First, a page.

Attacks on U.S. and allied forces with makeshift bombs in Afghanistan are 50% more lethal than three years ago, reflecting insurgents’ use of more powerful explosives and the increased vulnerability of troops who patrol more on foot than in the past. Overall, IED attacks have doubled over the past year in Afghanistan. This year, insurgents planted 721 bombs compared with 291 last year. Those attacks killed or wounded 204 troops this February compared with 51 in February 2009.

Egypt

Compass Direct News reports that a mob of enraged Muslims attacked a Coptic Christian community in a coastal town in northern Egypt last weekend. The group wreaked havoc for hours and injured 24 Copts before security forces contained them. The March 12 violence erupted after the sheikh of a neighborhood mosque allegedly incited Muslims over a loudspeaker, proclaiming jihad against Christians in Marsa Matrouh, 200 miles west of Alexandria. The angry crowd hurled rocks at the district church, Christians and their properties, looted homes and set fires that evening. The mob was reportedly infuriated over the building of a wall around newly-bought land adjacent to the Reefiya Church building. The building also houses a clinic and community center. “I was very surprised by the degree of hatred that people had toward Christians,” said a reporter for online Coptic news source Theban Legion, who visited Reefiya after the attack.

Mexico

In these dark times, the faithful still come to worship in the chapel of Jesus Malverde, Mexico‘s patron saint of drug traffickers. They kneel in front of his statue, dip flowers in water and wipe them tenderly over his face. They leave cryptic notes of thanks on the altar. They slip offerings into a donation box and buy talismans that say: “Malverde, bless my path and permit my return.” “People need faith more now than ever,” Jesus González, chapel caretaker, said. “We’re getting more people here because they want to be protected.” The veneration of Malverde, a Robin Hood-style bandit who died in 1909, shows how deep the tradition of drug smuggling runs in Mexican culture — and how hard it will be to stamp out, said Tomas Guevara, a sociologist at the Autonomous University of Sinaloa.

  • Sad, sick. Praying to demons, a blasphemy rooted in the Catholic church

Cuba

Uniformed Cuban security agents prevented the mothers and wives of dissidents from marching on the outskirts of the capital on Wednesday to demand release of their loved ones, shoving them into a bus when they lay down in the street in protest. It was the second day in a row that a peaceful opposition march by the Damas de Blanca — or “Ladies in White” — degenerated into a shouting match, raising tension a day ahead of the anniversary of a major crackdown on dissent. The group is made up of female relatives of some of the 75 dissidents arrested in a sweeping government operation on or around March 18, 2003. Some 53 of the dissidents remain jailed, many of them sentenced to decades in jail.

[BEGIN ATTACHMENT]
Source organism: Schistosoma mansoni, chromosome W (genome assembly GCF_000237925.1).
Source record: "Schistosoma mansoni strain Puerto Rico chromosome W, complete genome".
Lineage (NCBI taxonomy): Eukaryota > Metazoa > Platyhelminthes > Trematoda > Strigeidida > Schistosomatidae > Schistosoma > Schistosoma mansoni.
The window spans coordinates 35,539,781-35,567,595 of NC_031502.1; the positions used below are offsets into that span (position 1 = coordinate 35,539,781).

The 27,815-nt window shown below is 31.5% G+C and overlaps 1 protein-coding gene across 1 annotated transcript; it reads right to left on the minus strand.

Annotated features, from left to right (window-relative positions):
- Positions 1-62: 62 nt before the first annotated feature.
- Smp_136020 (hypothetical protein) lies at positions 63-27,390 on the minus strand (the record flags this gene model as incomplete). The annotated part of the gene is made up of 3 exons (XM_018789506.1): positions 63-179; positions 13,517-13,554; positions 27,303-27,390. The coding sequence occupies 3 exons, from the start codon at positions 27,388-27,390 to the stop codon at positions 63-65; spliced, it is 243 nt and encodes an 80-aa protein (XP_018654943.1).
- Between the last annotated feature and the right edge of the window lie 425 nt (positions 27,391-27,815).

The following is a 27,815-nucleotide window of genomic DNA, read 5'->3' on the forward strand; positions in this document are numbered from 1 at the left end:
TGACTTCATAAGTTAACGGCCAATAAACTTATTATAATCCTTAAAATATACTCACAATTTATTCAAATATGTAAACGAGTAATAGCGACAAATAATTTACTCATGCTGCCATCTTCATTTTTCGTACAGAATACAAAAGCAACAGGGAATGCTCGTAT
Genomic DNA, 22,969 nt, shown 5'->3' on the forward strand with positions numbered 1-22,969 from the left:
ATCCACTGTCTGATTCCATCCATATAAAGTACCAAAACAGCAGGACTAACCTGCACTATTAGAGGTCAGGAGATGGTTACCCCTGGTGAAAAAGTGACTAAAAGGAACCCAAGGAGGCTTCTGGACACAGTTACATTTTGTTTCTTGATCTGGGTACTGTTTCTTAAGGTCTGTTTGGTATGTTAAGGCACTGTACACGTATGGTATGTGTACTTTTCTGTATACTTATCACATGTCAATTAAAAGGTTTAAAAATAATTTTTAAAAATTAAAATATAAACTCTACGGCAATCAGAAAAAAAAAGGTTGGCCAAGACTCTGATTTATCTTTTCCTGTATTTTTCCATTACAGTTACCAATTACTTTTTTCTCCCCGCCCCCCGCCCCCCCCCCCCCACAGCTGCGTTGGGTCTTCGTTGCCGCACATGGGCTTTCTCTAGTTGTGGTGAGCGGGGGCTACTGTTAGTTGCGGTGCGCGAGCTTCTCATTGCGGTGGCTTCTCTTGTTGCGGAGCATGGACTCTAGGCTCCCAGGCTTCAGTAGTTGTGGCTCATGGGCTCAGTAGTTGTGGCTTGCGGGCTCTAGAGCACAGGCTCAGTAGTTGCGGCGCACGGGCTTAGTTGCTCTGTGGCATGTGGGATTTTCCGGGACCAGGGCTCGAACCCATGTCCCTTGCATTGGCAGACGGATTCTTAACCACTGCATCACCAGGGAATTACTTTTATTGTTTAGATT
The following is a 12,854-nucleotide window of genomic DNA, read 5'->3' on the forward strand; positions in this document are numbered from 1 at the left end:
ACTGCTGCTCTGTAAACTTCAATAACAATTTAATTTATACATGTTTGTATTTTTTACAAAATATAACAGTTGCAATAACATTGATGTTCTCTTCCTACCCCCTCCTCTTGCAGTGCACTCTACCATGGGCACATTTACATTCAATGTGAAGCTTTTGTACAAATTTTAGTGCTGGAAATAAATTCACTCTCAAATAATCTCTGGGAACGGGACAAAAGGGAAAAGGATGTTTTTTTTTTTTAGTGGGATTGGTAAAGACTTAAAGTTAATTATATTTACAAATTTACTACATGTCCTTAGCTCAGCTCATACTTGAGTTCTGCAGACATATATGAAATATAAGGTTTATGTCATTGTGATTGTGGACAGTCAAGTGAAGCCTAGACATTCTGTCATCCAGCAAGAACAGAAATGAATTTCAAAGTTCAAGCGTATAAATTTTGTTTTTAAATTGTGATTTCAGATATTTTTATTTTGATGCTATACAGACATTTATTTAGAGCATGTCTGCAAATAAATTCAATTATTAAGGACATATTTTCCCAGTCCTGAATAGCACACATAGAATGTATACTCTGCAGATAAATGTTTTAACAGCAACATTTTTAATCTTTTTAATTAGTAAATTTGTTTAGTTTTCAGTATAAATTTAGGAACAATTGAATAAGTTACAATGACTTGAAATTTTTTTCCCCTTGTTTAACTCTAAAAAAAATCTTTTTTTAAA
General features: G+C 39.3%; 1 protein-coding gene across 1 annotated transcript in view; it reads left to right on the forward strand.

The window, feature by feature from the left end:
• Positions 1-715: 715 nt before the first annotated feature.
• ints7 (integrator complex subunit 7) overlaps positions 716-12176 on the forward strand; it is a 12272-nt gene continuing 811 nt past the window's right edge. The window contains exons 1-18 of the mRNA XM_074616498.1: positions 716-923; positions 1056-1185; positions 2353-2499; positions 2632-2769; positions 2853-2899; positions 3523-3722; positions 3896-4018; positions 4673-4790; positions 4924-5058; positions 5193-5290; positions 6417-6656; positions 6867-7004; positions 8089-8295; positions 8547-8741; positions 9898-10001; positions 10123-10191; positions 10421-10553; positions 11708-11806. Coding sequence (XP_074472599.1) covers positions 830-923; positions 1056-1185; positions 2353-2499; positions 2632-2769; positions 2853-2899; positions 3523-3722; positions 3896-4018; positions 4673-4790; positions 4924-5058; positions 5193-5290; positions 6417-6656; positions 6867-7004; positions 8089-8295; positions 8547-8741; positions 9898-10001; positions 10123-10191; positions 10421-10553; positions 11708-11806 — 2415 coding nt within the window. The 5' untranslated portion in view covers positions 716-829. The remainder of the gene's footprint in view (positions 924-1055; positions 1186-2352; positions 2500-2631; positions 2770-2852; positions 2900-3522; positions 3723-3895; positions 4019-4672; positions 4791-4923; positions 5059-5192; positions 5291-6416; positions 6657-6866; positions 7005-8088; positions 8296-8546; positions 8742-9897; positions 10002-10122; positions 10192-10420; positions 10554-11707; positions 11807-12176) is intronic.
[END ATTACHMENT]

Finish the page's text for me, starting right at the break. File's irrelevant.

Nigeria

Christian Solidarity Worldwide reports that religiously-tinged violence continued in Nigeria on Wednesday, when 12 people were killed. Six women, four children and two men in Byei village near the city of Jos were attacked by Fulani Muslims, just over a week after around 500 Christians were massacred with machetes by a similar group of attackers. Most of the victims were attacked in their beds. One women and her son had their tongues cut out, while another was burnt alive in her home along with her two young children. Four further victims were hospitalized, two with gunshot wounds allegedly from AK 47s, and the others with machete wounds. Twelve houses were also burnt in last night’s attack, which took place 4 kilometers away from Riyom Local Government Council. Victims say some attackers were dressed in military uniforms.

Christian Post reports that Christian foster parents expelled from the country last week have publicly launched an appeal to the Moroccan government, hoping to be reunited with their foster children. Morocco accused Village of Hope workers last Monday of proselytizing and demanded they leave the country immediately. The foster parents, who cannot legally adopt their foster children in Morocco, left behind 33 orphaned and abandoned children. “In doing this we are not trying to shame Morocco or the people,” said Herman Boonstra, director of Village of Hope, according to the Gibraltar Chronicle. “We simply want to be reunited with our children and we are worried about their welfare.” Many of the children didn’t remember any other parents. “The eviction process was the most painful situation imaginable and was one of the hardest experiences of my life,” Boonstra said.